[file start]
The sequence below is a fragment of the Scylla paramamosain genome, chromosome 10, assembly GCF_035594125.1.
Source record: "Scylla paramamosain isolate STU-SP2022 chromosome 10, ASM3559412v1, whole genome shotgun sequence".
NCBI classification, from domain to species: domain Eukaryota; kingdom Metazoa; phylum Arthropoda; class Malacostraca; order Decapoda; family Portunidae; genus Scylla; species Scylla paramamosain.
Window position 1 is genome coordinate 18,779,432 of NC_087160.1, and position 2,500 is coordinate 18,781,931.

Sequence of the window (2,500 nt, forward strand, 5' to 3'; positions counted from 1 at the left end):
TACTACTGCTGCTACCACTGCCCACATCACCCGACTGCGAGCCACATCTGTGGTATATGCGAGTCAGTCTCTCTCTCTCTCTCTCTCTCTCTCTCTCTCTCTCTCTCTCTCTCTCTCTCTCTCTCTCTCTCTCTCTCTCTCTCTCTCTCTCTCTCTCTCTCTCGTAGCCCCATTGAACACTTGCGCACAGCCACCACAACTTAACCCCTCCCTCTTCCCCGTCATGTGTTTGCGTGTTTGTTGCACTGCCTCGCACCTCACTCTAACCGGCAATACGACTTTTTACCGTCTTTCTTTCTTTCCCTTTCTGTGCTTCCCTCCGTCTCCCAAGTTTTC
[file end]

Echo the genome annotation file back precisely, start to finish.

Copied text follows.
The sequence below is a fragment of the Scylla paramamosain genome, chromosome 10, assembly GCF_035594125.1.
Source record: "Scylla paramamosain isolate STU-SP2022 chromosome 10, ASM3559412v1, whole genome shotgun sequence".
NCBI classification, from domain to species: domain Eukaryota; kingdom Metazoa; phylum Arthropoda; class Malacostraca; order Decapoda; family Portunidae; genus Scylla; species Scylla paramamosain.
Window position 1 is genome coordinate 18,779,432 of NC_087160.1, and position 2,500 is coordinate 18,781,931.

Sequence of the window (2,500 nt, forward strand, 5' to 3'; positions counted from 1 at the left end):
TACTACTGCTGCTACCACTGCCCACATCACCCGACTGCGAGCCACATCTGTGGTATATGCGAGTCAGTCTCTCTCTCTCTCTCTCTCTCTCTCTCTCTCTCTCTCTCTCTCTCTCTCTCTCTCTCTCTCTCTCTCTCTCTCTCTCTCTCTCTCTCTCTCTCTCGTAGCCCCATTGAACACTTGCGCACAGCCACCACAACTTAACCCCTCCCTCTTCCCCGTCATGTGTTTGCGTGTTTGTTGCACTGCCTCGCACCTCACTCTAACCGGCAATACGACTTTTTACCGTCTTTCTTTCTTTCCCTTTCTGTGCTTCCCTCCGTCTCCCAAGTTTTC